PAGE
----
Nachmanides further argues that Maimonides accepts this central role of this conviction. Maimonides elaborates on this issue in his Mishne Torah.[4] Therefore, Maimonides, too, should include this conviction in his enumeration of mitzvot.[5]

5. Maimonides’ treatment of our passage

How might Maimonides respond to these questions? Maimonides provides a hint in his Mishne Torah – his code of Jewish law. In the laws regarding Torah study, he writes that a father is responsible to teach his son Torah. Furthermore, a grandfather must teach his grandson. Maimonides explains that the source of the grandfather’s obligation is our pasuk. Our passage states, “And you shall teach it to your children’s grandchildren”. [6]

Superficially, it is odd that Maimonides quotes our passage to support his contention that the grandfather is obligated to teach the grandson; this is not the actual overt message of the pasuk. The passage is commanding us to transmit the events of Sinai to each generation. However, if we consider this question in conjunction with Nachmanides’ objections, a clear pattern emerges.

6. Torah must be taught as a Revealed truth

As Nachmanides asserts, Maimonides must agree that we are obligated to transmit the events of the Sinai Revelation to each generation. It is impossible to exclude this fundamental conviction from the corpus of Torah. However, unlike Nachmanides, he does not view this obligation as an independent commandment. Instead, Maimonides maintains that this obligation is integral to the mitzvah of teaching Torah. We must teach Torah as a revealed truth derived from Sinai. Revelation is the context that gives meaning and legitimacy to the commandment of Torah study.

Why is the grandfather obligated to teach his grandson Torah? According to Maimonides, this is a natural outcome of the structure of the mitzvah of teaching Torah. When the grandfather teaches his grandson, the young student comes to realize that the Torah is not a recent invention. He recognizes that he is the recipient of a rich, enduring tradition. This reminds the grandson of the roots of the Torah – Sinai. Now, we can readily appreciate Maimonides’ application of our passage. He is indicating the reason the Torah obligates the family patriarch in the education of future generations. This is because, as our passage exhorts, we must always remember that the Torah is derived from Sinai. The involvement of the elder generation in the education of the young reinforces this concept.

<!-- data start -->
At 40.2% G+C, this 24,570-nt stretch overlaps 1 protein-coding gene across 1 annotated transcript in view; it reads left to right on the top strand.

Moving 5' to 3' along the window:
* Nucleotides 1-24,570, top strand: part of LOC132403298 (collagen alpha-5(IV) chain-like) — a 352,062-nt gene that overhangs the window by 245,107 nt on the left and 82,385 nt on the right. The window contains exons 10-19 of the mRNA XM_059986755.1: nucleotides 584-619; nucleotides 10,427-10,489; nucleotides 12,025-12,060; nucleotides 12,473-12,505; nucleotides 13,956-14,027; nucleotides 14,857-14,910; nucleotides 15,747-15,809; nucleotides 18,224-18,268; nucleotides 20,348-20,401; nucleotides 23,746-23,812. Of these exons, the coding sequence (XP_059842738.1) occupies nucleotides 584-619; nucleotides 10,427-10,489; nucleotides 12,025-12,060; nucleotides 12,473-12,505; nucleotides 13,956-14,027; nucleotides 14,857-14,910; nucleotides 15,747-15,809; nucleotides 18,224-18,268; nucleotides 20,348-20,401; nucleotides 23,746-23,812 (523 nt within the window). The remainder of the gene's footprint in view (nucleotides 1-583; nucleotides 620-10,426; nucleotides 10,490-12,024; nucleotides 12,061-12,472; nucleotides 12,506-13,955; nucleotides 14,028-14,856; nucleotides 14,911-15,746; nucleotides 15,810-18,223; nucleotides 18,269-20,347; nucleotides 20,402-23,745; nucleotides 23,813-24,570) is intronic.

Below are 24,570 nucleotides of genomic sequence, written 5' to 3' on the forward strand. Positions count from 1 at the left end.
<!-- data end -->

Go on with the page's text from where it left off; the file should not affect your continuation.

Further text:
[1] Mesechet Sotah 14a.

[2] Rabbaynu Moshe ben Maimon (Rambam / Maimonides) Mishne Torah, Hilchot Teshuvah, 10:2-6.

[3] Many of the commentators discuss the role of Revelation in providing a historical basis for the contention that the Torah is Hashem’s creation. Rav Yehuda HaLeyve provides a short presentation of this argument in his Sefer HaKuzari. The introduction to Sefer HaChinuch is another source for this argument. This consideration certainly influenced Nachmanides’ objection to Maimonides’ position. The intent here is not to suggest that he does not regard this consideration as relevant. Instead, the intent is to focus on other elements of Nachamides’ critique of Maimonides’ position.

[4] Rabbaynu Moshe ben Maimon (Rambam / Maimonides) Mishne Torah, Hilchot Yesodai HaTorah, Chapter 8.

[5] Rabbaynu Moshe ben Nachman (Ramban / Nachmanides), Critique on Maimonides’ Sefer HaMitzvot — Negative Commands that Maimonides Neglected to Include.

[6] Rabbaynu Moshe ben Maimon (Rambam / Maimonides) Mishne Torah, Hilchot Talmud Torah 1:2.